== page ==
Aucklanders are seriously spoilt for choice; cheap and cheerful, casual and cool, fancy fine dining and everything in between… you name it, they have it. And it’s not just found in the centre of town either. It goes without saying that areas like Auckland Central and Britomart are bursting at the seams with trendy eateries, but there are clusters of culinary genius in suburbs all over the place. Some are well established, others are just developing as the communities change and grow… this is what makes it so exciting! Our short visit was not supposed to be about food, I had done no research and made no plans, but somehow we still managed to eat extremely well. This is by no means a definitive list, or even a very thorough one at that… just a collection of places that impressed us on our recent visit!
Whenever someone says they don’t like New Zealand wines, it feels as though they are dishing out a short but sharp stab to my heart. I’m not patriotic about many things, but I am precious about our wines. Of all the inherently ‘kiwi’ things that New Zealand produces, (All Blacks, proper Marmite, golden kiwifruit, pineapple lumps, to name a few…) the wine is the one I know and love the best! In a recent friendly debate with my new wine snob colleague, I did admit through gritted teeth that he was right, New Zealand wines aren’t the best in the world, but they do have a unique quality to them. And if he did insist on getting all personal, we are further up the wine ranks than the English!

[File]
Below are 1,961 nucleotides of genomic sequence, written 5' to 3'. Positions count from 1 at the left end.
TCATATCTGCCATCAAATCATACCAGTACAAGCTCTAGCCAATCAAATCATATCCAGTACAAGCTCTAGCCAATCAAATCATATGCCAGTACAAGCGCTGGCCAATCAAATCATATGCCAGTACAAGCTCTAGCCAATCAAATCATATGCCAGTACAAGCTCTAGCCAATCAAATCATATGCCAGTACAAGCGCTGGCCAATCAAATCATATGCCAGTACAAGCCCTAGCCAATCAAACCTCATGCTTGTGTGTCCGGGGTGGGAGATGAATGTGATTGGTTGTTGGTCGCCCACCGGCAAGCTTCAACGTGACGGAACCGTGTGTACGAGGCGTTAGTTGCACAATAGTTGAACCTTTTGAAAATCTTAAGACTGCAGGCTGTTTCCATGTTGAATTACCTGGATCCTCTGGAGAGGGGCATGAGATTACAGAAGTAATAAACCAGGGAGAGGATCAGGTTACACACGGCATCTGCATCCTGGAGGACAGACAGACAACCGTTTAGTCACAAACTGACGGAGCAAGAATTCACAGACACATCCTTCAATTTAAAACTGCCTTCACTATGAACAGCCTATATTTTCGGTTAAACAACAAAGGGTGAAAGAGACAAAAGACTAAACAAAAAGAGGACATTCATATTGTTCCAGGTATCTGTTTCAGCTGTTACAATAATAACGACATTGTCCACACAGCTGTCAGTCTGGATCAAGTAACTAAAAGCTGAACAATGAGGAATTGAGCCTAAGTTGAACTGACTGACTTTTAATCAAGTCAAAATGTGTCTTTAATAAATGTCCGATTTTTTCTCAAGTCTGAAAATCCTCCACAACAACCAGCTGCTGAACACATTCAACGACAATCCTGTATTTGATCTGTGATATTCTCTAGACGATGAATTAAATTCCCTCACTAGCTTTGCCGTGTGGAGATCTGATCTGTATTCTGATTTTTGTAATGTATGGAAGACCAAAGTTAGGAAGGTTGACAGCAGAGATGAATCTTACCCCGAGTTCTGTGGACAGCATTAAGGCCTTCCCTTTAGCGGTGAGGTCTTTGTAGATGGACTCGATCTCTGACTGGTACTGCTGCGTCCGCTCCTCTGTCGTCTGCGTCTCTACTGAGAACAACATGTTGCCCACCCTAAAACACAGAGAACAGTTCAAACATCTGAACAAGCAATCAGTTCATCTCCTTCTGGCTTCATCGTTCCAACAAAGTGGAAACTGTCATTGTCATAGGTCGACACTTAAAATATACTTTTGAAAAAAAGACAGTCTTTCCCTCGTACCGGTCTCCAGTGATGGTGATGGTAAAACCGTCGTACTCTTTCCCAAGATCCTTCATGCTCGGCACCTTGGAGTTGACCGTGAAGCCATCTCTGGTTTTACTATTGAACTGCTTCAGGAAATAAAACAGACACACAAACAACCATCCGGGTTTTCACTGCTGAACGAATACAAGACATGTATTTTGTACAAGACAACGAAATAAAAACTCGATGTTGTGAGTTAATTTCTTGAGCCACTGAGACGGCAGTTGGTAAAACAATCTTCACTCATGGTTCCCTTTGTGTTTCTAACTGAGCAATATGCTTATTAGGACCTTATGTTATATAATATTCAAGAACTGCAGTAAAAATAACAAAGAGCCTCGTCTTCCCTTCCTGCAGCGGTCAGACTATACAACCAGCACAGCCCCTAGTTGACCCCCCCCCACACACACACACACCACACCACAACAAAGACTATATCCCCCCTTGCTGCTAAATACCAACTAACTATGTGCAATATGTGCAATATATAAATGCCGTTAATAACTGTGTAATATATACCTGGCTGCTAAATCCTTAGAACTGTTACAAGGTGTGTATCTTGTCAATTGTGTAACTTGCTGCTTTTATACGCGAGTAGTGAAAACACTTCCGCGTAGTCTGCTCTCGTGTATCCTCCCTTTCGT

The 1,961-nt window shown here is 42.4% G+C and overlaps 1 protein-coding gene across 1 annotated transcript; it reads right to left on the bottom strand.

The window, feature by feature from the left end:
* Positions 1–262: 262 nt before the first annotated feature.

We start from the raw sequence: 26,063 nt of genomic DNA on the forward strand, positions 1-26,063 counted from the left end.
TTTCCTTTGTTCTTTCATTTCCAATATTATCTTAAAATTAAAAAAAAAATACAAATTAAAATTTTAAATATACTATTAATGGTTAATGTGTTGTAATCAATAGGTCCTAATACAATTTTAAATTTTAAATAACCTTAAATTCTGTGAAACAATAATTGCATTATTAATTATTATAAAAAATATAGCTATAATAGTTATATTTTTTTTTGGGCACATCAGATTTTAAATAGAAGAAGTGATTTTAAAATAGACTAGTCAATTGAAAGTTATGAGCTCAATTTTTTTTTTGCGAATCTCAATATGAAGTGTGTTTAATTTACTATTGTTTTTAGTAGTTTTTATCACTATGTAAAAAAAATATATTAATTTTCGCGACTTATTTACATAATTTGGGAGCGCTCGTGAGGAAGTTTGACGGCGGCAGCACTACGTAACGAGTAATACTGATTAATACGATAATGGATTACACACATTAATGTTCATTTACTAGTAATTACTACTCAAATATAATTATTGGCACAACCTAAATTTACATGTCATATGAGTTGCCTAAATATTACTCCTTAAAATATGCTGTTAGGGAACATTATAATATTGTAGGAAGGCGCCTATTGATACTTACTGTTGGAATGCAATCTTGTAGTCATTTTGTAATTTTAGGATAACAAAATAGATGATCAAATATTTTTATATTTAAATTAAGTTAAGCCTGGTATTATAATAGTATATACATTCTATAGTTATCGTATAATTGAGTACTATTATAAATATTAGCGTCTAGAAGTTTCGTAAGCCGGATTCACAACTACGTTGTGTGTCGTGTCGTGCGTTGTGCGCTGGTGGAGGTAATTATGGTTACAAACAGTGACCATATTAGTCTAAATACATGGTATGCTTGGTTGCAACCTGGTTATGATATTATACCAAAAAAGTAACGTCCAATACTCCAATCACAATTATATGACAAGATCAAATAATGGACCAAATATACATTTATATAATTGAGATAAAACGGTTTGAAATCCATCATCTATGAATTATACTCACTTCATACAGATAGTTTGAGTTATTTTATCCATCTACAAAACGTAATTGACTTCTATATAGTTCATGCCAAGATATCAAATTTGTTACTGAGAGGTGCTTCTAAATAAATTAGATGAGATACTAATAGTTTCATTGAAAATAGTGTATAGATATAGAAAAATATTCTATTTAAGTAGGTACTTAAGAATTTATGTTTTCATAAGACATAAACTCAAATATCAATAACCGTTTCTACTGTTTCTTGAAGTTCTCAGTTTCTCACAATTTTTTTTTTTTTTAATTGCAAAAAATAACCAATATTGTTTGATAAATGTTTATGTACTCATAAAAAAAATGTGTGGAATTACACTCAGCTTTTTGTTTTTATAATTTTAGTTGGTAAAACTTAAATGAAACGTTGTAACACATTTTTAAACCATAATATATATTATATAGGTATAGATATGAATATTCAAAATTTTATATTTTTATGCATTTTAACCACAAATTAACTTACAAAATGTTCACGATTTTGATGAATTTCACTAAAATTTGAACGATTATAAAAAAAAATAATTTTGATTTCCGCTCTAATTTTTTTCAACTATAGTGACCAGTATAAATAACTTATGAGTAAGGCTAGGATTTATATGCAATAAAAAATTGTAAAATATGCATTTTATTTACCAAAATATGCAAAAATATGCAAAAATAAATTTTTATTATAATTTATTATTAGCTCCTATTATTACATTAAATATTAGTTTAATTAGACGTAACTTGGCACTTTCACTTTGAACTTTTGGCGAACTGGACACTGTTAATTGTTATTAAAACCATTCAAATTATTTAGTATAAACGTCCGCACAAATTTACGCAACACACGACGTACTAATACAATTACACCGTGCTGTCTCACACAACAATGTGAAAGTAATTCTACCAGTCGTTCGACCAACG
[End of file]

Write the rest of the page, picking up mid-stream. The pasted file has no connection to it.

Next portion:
A certain someone and I have our favourite wines from all over the world, but it always makes us smile when we spot a New Zealand bottle on a wine list somewhere. If we’re ever undecided or slightly flummoxed by a gargantuan wine list, then we will opt for a drop from the motherland as that’s always a safe bet. I thought I was fairly well-versed in my Sauvignons to Pinot Noirs of New Zealand wines until someone asked me about Waiheke Island and I realised that in all my wine-drinking days at home, I had never ever ventured across to the island. On our last trip home to New Zealand, I finally righted that wrong!
Everyone seated in Premium Economy (and even more so, Business Premier) on the Air New Zealand website looks wonderfully relaxed and glamorous- smiling away with a glass of something in hand as they lean back in their large, cushy seats. I’m smart enough to know that this is only an ad but some part of me was hoping that it wasn’t all a rouse… especially when it costs about double what normal cattle class costs- we’re talking around NZ$2,000 one way.
Our big adventure was supposed to begin on Friday at 530pm… the tickets have been booked for months, the upgrade secured and the preferred seats paid for. But, like thousands of other travellers, our best laid plans were disrupted by stubborn fog with what seemed like a particular fondness for Wellington airport. After a couple of hours of waiting, a couple more hours on the phone with Air New Zealand, we managed to rebook our flights- with no direct flight to Vancouver until Sunday so we took the next best option- San Francisco then Vancouver on Saturday night. My heart sunk.
I always assumed it was the case, but now I am absolutely convinced that Wellingtonians are completely unphased by the city’s infamous wind. It was wet and blowing a gale of over 100kmph and still, many other great minds like us braved it and headed to The Crab Shack on the waterfront. We thought the wild weather would give us our best chance of getting a table without a wait of over an hour… and we were right, but only just. The place was pumping, we got one of the last tables, and after that we saw the waiting list get longer and longer. Simon, forget about Euro- you’ve got a goldmine here.